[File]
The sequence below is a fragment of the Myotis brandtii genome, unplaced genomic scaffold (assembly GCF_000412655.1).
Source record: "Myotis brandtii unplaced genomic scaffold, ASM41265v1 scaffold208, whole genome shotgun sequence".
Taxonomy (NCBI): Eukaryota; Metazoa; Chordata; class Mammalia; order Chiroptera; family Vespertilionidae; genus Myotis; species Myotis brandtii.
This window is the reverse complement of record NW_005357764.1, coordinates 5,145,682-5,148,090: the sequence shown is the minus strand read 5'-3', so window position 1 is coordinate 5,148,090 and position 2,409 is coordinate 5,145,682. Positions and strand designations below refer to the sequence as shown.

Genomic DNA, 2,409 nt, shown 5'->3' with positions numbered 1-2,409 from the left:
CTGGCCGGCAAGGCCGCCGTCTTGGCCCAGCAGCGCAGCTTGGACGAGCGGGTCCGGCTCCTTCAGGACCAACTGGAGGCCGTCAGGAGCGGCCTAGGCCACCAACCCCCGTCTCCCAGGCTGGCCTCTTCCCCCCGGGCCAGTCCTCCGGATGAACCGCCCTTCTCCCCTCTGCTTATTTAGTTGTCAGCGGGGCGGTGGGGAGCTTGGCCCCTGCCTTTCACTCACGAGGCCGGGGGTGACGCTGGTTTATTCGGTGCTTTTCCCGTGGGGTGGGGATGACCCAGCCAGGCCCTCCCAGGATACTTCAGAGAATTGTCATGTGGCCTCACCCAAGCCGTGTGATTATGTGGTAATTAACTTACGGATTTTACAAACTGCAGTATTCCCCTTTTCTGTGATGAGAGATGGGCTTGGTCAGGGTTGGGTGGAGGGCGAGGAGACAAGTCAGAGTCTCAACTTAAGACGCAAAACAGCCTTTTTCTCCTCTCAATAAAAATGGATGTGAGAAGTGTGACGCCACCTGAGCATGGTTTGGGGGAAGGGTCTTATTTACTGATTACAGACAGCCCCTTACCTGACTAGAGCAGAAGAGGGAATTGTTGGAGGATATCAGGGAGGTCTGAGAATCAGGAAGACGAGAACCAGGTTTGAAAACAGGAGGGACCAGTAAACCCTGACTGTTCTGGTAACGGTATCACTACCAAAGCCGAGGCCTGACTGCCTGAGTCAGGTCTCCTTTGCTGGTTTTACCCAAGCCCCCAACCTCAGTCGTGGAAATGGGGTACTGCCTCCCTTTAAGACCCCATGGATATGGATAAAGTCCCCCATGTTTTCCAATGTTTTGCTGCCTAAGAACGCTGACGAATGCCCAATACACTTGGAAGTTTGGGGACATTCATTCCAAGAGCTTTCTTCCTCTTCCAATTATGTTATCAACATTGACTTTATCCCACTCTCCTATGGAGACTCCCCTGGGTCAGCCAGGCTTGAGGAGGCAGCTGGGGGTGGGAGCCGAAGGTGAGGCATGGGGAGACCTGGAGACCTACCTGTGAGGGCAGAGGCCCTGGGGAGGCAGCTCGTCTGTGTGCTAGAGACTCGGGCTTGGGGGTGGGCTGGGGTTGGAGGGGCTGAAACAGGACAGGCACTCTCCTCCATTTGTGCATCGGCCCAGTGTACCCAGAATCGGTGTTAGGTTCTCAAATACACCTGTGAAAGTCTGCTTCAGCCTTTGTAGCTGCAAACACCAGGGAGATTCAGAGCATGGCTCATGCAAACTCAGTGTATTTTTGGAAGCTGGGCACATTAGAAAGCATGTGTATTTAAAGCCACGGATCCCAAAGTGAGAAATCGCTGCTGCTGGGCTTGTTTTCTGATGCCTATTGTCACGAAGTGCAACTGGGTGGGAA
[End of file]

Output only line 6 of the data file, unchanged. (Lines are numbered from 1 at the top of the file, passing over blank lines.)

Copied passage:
CTGGCCGGCAAGGCCGCCGTCTTGGCCCAGCAGCGCAGCTTGGACGAGCGGGTCCGGCTCCTTCAGGACCAACTGGAGGCCGTCAGGAGCGGCCTAGGCCACCAACCCCCGTCTCCCAGGCTGGCCTCTTCCCCCCGGGCCAGTCCTCCGGATGAACCGCCCTTCTCCCCTCTGCTTATTTAGTTGTCAGCGGGGCGGTGGGGAGCTTGGCCCCTGCCTTTCACTCACGAGGCCGGGGGTGACGCTGGTTTATTCGGTGCTTTTCCCGTGGGGTGGGGATGACCCAGCCAGGCCCTCCCAGGATACTTCAGAGAATTGTCATGTGGCCTCACCCAAGCCGTGTGATTATGTGGTAATTAACTTACGGATTTTACAAACTGCAGTATTCCCCTTTTCTGTGATGAGAGATGGGCTTGGTCAGGGTTGGGTGGAGGGCGAGGAGACAAGTCAGAGTCTCAACTTAAGACGCAAAACAGCCTTTTTCTCCTCTCAATAAAAATGGATGTGAGAAGTGTGACGCCACCTGAGCATGGTTTGGGGGAAGGGTCTTATTTACTGATTACAGACAGCCCCTTACCTGACTAGAGCAGAAGAGGGAATTGTTGGAGGATATCAGGGAGGTCTGAGAATCAGGAAGACGAGAACCAGGTTTGAAAACAGGAGGGACCAGTAAACCCTGACTGTTCTGGTAACGGTATCACTACCAAAGCCGAGGCCTGACTGCCTGAGTCAGGTCTCCTTTGCTGGTTTTACCCAAGCCCCCAACCTCAGTCGTGGAAATGGGGTACTGCCTCCCTTTAAGACCCCATGGATATGGATAAAGTCCCCCATGTTTTCCAATGTTTTGCTGCCTAAGAACGCTGACGAATGCCCAATACACTTGGAAGTTTGGGGACATTCATTCCAAGAGCTTTCTTCCTCTTCCAATTATGTTATCAACATTGACTTTATCCCACTCTCCTATGGAGACTCCCCTGGGTCAGCCAGGCTTGAGGAGGCAGCTGGGGGTGGGAGCCGAAGGTGAGGCATGGGGAGACCTGGAGACCTACCTGTGAGGGCAGAGGCCCTGGGGAGGCAGCTCGTCTGTGTGCTAGAGACTCGGGCTTGGGGGTGGGCTGGGGTTGGAGGGGCTGAAACAGGACAGGCACTCTCCTCCATTTGTGCATCGGCCCAGTGTACCCAGAATCGGTGTTAGGTTCTCAAATACACCTGTGAAAGTCTGCTTCAGCCTTTGTAGCTGCAAACACCAGGGAGATTCAGAGCATGGCTCATGCAAACTCAGTGTATTTTTGGAAGCTGGGCACATTAGAAAGCATGTGTATTTAAAGCCACGGATCCCAAAGTGAGAAATCGCTGCTGCTGGGCTTGTTTTCTGATGCCTATTGTCACGAAGTGCAACTGGGTGGGAA